(Puts on Vince Mancini hat, dusts off Armond White’s seminal work, “Ethnic Frisson: Pretentiously Overbearing Pontification in Mid-Pre-Post-Modern Cinematic TruthBombing”)
I am continually fascinated by Detroit in the context of movies.
It’s now a tired cliché of dime-store film school refugees and bored-as-shit-on-a-film-junket directors to talk about how New York City is itself a character in a movie. As if the giant gaping maw of the world’s most self-involved, self-important cesspit was spouting dialogue from its rat-infested $2000-a-month studio “apartments,” greed-built monuments to Fucking Over Other People and Laughing in the Financial District , and 10th story Brooklyn walk-ups that are just perfect for starting that artisanal dental floss business that you’ve been dreaming of since a week ago.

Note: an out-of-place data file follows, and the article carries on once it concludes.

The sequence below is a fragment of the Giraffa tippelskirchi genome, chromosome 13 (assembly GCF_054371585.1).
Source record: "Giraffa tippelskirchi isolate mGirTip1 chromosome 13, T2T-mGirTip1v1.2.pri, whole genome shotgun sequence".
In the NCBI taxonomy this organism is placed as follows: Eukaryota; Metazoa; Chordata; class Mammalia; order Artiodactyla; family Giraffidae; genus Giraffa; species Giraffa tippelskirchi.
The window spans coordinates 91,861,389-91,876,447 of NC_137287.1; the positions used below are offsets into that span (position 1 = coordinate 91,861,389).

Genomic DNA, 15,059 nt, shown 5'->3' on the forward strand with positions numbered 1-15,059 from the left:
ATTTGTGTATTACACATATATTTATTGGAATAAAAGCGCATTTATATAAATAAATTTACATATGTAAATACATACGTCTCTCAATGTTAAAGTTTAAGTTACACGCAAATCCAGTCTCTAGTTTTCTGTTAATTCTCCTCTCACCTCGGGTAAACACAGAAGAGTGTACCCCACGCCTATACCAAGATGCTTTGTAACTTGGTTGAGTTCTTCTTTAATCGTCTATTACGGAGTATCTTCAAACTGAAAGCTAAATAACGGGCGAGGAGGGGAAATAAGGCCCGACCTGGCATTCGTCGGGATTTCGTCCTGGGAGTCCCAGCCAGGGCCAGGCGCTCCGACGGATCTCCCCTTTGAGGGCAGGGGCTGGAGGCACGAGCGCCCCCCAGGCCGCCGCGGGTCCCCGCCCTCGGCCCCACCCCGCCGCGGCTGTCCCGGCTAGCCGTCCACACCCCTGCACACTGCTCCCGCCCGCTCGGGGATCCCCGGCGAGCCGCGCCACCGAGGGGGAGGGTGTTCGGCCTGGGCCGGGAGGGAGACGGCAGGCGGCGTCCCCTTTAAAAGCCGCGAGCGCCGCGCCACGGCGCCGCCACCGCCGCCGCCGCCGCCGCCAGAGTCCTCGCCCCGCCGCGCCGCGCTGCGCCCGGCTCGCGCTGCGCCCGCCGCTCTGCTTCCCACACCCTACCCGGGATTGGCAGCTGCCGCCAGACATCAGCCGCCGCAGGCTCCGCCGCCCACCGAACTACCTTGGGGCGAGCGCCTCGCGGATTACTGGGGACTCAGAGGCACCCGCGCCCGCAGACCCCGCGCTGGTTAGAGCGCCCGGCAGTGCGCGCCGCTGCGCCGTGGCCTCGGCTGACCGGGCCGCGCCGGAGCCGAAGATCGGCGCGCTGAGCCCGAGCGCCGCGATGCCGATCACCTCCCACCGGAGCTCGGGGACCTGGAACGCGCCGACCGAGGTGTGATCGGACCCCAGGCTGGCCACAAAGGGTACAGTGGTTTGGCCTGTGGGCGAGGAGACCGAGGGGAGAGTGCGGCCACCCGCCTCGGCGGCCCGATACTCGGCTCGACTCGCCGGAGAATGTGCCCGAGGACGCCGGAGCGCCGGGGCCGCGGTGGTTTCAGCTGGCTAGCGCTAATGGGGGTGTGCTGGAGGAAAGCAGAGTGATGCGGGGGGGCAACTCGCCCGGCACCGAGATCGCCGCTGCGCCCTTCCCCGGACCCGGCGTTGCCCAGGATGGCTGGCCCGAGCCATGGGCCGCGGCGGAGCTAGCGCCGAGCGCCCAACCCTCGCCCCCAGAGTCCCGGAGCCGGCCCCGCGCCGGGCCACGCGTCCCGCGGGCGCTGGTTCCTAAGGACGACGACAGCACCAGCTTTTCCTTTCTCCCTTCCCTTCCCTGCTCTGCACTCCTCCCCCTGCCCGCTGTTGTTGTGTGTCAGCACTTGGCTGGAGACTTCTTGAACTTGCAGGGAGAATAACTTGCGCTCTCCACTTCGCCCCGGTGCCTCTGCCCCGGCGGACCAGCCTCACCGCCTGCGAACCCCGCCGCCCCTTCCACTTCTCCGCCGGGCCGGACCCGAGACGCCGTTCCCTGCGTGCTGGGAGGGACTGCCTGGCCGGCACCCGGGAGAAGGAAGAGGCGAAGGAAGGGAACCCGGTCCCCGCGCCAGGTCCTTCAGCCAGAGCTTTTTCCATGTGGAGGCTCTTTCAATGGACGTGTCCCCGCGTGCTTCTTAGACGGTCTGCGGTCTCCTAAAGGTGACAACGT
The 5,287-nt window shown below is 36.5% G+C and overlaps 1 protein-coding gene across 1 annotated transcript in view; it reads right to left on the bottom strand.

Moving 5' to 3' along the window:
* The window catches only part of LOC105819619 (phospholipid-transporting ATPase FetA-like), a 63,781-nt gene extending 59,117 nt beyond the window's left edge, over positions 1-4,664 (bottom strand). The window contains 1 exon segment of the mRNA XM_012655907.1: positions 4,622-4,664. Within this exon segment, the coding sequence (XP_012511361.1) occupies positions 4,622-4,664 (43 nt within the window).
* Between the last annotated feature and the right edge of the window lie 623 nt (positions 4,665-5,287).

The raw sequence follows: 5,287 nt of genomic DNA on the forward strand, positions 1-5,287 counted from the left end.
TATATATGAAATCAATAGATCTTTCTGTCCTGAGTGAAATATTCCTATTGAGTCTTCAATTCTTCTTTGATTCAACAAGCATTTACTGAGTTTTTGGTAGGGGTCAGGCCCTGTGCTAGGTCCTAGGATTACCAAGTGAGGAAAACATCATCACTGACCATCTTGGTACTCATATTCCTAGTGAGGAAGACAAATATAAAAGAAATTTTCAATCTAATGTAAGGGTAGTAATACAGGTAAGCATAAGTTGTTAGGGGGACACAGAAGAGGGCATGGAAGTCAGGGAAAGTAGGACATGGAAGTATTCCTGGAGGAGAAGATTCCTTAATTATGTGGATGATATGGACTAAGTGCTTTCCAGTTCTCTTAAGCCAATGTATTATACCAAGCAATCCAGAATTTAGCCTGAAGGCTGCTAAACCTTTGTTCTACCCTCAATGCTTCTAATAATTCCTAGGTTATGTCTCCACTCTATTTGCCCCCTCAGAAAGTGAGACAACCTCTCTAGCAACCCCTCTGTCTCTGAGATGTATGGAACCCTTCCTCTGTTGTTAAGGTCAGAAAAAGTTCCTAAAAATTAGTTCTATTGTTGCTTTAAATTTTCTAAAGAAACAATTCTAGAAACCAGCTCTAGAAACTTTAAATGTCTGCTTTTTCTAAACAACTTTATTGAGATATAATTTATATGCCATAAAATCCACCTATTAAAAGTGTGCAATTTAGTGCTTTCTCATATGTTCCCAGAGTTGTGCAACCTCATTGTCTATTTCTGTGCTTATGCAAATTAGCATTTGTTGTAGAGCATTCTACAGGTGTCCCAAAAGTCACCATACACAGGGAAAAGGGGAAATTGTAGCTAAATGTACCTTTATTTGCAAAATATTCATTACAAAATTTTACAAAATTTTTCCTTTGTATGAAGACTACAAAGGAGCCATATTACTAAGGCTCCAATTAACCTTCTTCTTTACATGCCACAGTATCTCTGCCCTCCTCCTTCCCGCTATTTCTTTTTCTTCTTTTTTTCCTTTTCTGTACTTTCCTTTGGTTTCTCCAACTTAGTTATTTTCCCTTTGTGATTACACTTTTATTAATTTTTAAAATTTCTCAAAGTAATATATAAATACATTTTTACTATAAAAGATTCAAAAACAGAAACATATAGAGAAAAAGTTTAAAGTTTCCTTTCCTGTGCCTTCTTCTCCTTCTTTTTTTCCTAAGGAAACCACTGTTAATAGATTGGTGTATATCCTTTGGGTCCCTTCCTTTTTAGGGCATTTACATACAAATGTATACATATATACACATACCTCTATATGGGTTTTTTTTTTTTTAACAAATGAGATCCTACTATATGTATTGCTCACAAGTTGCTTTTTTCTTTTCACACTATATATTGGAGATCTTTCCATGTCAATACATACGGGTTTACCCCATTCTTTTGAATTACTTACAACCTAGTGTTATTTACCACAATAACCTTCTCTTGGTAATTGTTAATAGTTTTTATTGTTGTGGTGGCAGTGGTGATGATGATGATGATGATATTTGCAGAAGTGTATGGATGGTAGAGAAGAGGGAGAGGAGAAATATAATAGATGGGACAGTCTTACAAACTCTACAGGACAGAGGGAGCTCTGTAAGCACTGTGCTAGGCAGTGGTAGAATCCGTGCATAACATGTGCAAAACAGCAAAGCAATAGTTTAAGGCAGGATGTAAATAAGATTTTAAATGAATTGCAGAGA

Other than Boston, whose sole line is “AAAAHHHHN’T WE GRITTYYYYY!?!”, the only city who is consistently a character in movies set there is Detroit. Sure, other Rust Belt cities can be used to when you need to show economic hardship, blue-collar community and Post-Manufacturing America. But Detroit stands alone when a film needs to portray decay. Detroit was such a point of pride for so long, synonymous with the automobile industry that was in turn synonymous with America, that its long slide into violence and desolation makes it synonymous with falling from grace. It’s Marlon Brando’s “I coulda been somebody” line from On the Waterfront, rendered in concrete and brick and plywood boards. You cannot set a movie there post 1965 without chaos and death being the dominant tones—except the criminally-underrated Grosse Pointe Blank, which is a black comedy that delights in irony and perversity. It’s no coincidence that Kathryn Bigelow, most well-known for her stark and unflinching portrayal of the Second Iraq War in the Hurt Locker, decided to challenge herself by taking on Detroit in this year’s Detroit. For fucks’ sake, you don’t even need to know more about the movie than its name to know that you’re in for some dark, unflinching unpleasantness, the only question being when in the city’s long death rattle they chose to set it.